Both players appeared destined for successful careers, but while one went on to achieve greatness, the other never quite fulfilled his early promise
Ronaldo and Quaresma: Once Sporting Lisbon prospects together, still a key double-act for Portugal
Eleven years ago this weekend, Portugal put on a memorable show for a home crowd in Lisbon. They walloped Belgium 4-0 in a Euro 2008 qualifier, all the goals coming in the second half at the Alvalade arena. Three of the goals drew special applause because they came from two young graduates of Sporting, the usual tenants of the stadium.
One was already the towering flag-bearer of Sporting’s reputation as one of European football’s finest academies. Cristiano Ronaldo, then 22, has since become Portugal’s greatest goalscorer, and perhaps the country’s finest player of all time.
The other sportinguista who celebrated that night was the enigmatic Ricardo Quaresma. The pair played on either wing, Quaresma set up a headed goal for Ronaldo, his first of the evening. Fourteen minutes later a Ronaldo pass gave Quaresma his goal.
On Friday night, in Zurich, the old double-act, the Ricky and Ronny show, was in action again, as Portugal came from 1-0 down to a Mohamed Salah goal against Egypt in the first of their two spring World Cup preparation friendlies to achieve a morale-boosting win.
Quaresma, on as a substitute, to give the team what manager Fernando Santos called “more agility”, delivered a measured, lightly curled cross from the left flank for Ronaldo to head an equaliser. That was in the second minute of stoppage time. In the fourth, a Quaresma free-kick, from the right flank, pinpointed Ronaldo’s forehead again, and the game was won.
Thus Ronaldo reached 81 international goals, a statistic to put alongside the handsome monuments to goalscoring brilliance he has assembled at Real Madrid, at Manchester United and across the elite competitions of a sport he has dominated for a decade.
He is now three goals, a hat-trick, away from matching 1950's Hungary great Ferenc Puskas as the greatest accumulator of international goals for any European nation. And in international football, he is inclined to acknowledge he has a debt for that to his friend from childhood, Quaresma.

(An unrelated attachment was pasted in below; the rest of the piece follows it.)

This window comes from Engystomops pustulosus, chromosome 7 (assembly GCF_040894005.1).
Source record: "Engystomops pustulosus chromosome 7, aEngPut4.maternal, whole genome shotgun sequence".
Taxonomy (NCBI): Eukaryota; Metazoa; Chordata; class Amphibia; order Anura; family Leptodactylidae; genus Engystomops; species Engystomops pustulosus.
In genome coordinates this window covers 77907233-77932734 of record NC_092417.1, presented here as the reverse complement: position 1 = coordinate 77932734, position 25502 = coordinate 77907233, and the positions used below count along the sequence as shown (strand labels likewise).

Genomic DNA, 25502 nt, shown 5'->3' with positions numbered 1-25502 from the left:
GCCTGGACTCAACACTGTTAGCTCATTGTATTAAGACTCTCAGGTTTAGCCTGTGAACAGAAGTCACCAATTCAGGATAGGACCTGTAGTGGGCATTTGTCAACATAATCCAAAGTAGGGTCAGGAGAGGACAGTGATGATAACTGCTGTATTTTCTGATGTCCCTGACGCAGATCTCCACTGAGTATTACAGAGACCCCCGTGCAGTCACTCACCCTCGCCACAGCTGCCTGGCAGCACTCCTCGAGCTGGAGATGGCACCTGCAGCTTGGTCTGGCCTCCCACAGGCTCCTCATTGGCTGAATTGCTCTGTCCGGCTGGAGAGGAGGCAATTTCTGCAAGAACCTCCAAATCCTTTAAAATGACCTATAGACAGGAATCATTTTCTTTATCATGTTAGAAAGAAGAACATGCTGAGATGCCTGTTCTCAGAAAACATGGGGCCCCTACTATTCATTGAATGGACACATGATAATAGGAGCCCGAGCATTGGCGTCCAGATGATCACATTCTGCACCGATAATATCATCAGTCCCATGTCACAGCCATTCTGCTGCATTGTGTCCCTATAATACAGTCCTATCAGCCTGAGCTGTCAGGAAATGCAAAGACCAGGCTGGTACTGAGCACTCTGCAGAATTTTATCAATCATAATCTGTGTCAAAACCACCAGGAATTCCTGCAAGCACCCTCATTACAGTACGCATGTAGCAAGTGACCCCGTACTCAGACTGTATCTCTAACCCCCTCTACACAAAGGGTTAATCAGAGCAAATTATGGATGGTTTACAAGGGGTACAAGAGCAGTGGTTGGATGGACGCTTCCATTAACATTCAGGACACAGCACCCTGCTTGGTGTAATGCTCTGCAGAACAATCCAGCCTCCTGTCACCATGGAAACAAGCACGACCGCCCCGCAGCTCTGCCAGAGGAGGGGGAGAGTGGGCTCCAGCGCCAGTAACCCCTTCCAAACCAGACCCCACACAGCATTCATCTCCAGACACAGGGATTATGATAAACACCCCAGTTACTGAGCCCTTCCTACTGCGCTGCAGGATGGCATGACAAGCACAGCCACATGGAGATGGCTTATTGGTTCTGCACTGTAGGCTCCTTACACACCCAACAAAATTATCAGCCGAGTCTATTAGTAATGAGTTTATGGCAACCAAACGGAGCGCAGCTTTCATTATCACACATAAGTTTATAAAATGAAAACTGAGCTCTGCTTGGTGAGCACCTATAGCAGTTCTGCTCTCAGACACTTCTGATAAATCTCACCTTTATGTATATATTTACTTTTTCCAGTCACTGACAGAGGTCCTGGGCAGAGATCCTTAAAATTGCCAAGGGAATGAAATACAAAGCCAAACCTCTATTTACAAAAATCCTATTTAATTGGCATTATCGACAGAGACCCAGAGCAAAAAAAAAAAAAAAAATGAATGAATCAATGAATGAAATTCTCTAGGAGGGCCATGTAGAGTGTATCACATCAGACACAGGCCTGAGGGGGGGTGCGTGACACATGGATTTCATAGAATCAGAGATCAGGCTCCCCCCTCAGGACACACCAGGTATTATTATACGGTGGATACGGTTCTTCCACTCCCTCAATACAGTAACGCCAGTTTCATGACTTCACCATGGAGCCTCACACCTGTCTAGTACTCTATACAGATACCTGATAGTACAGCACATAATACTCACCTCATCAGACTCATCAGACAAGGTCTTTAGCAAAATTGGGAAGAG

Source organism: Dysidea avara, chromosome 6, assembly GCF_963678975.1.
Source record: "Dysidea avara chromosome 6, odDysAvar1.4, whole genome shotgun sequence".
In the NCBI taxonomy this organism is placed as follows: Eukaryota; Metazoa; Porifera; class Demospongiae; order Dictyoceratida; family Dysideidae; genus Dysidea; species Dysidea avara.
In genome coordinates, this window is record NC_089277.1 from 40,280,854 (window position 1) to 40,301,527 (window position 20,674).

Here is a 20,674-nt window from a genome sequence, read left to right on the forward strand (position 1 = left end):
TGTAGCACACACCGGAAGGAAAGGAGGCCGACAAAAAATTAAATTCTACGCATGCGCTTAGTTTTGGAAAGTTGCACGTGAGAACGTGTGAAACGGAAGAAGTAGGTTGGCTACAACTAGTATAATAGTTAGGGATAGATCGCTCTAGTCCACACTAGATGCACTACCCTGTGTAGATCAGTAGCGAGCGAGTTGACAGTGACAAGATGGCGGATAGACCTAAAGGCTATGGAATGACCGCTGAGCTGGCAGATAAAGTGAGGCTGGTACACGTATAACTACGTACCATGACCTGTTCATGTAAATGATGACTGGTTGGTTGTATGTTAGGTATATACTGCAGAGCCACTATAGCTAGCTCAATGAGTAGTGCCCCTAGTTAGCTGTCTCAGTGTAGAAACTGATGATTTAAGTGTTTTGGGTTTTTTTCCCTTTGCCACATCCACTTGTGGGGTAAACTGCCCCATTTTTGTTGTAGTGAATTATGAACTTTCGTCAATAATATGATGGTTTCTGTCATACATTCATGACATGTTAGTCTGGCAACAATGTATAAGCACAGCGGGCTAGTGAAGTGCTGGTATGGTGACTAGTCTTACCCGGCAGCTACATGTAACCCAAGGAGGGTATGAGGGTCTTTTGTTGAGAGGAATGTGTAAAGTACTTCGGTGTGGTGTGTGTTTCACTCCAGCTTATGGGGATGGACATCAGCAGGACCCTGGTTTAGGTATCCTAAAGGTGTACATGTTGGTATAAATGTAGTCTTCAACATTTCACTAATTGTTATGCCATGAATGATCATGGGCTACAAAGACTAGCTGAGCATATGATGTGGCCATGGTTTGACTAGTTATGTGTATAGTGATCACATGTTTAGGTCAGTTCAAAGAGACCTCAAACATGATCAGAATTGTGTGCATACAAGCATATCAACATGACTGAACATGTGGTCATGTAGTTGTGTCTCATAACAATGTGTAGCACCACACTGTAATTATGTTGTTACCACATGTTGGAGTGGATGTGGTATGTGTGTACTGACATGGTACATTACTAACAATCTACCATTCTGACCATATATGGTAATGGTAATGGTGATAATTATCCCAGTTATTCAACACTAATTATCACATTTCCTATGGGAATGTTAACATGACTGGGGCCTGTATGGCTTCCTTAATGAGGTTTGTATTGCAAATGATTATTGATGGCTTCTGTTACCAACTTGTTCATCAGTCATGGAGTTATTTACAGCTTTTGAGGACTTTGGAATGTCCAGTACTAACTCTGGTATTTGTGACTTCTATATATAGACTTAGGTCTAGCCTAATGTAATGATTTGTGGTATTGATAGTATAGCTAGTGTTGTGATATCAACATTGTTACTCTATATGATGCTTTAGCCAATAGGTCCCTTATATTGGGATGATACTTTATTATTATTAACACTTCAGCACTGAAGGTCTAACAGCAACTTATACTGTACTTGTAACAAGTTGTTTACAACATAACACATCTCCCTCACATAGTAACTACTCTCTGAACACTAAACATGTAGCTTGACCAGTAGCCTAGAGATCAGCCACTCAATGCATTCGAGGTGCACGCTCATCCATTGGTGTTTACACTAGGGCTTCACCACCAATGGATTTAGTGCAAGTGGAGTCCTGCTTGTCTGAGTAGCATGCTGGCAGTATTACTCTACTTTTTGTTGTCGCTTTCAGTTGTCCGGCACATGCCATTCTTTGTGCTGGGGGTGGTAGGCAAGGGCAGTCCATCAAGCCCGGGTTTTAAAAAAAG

Once upon a time, the story goes, when Manchester United manager Alex Ferguson was keen on recruiting a teenaged winger from Sporting, the choice between Quaresma, a year older, and Ronaldo, was genuinely a dilemma.
As it happened, in the summer of 2003 Quaresma moved to Barcelona, one of his seven club employers – UAE’s Al Ahli among them – while Ronaldo transferred to United and, as it turned out, onto his fast-track to greatness.
The contrast, 15 years on, is stark. Ronaldo, the kid with all the assets and with the arrogant streak, has his five Ballons D’Or and four Uefa Champions League titles. Quaresma, the young man tricks in his dribbling and his unique delivery of the ball but with an errant streak, has his list of Champions League-winning clubs – Porto, Chelsea, Barcelona, Internazionale – but was never featuring for any of them when they lifted the European Cup.
A matured Quaresma did feature strongly, though, when Portugal became European champions in 2016. He replaced the injured Ronaldo 25 minutes into the final against host and favourites France, and 100 minutes later the pair were celebrating a historic triumph, their country’s first major title.
Portugal would never have got there without their double-act. The Portuguese, edgy through the early stages of the tournament, needed the Ronaldo goal Quaresma created to gain a point against Hungary that put them in the knockout round. They needed the extra-time Quaresma winner set up by Ronaldo that eliminated Croatia in the last 16.
In all, Ricky and Ronny have combined, as assister and scorer, for 13 goals in Portugal colours, and will hope to be on the pitch together at some stage in their friendly against the Netherlands on Monday night, in Geneva, for the 49th time as colleagues in a national jersey.
“Cristiano is one of those players who can win you a game in an instant,” said Quaresma ahead of the contest with the Dutch, “and I am just happy to be able to be a help to the team.”
Santos will want 34-year-old Quaresma’s quixotic skills in Russia this June, perhaps for primary use from the substitutes bench. The wily veteran manager says “only Ronaldo is a certainty for the squad at this stage” but he has a firm idea of the mix of younger players and experienced men he wants at his side when Portugal take on Spain in their opening World Cup fixture in Sochi. Ronaldo does, too, and his old ally is one of them.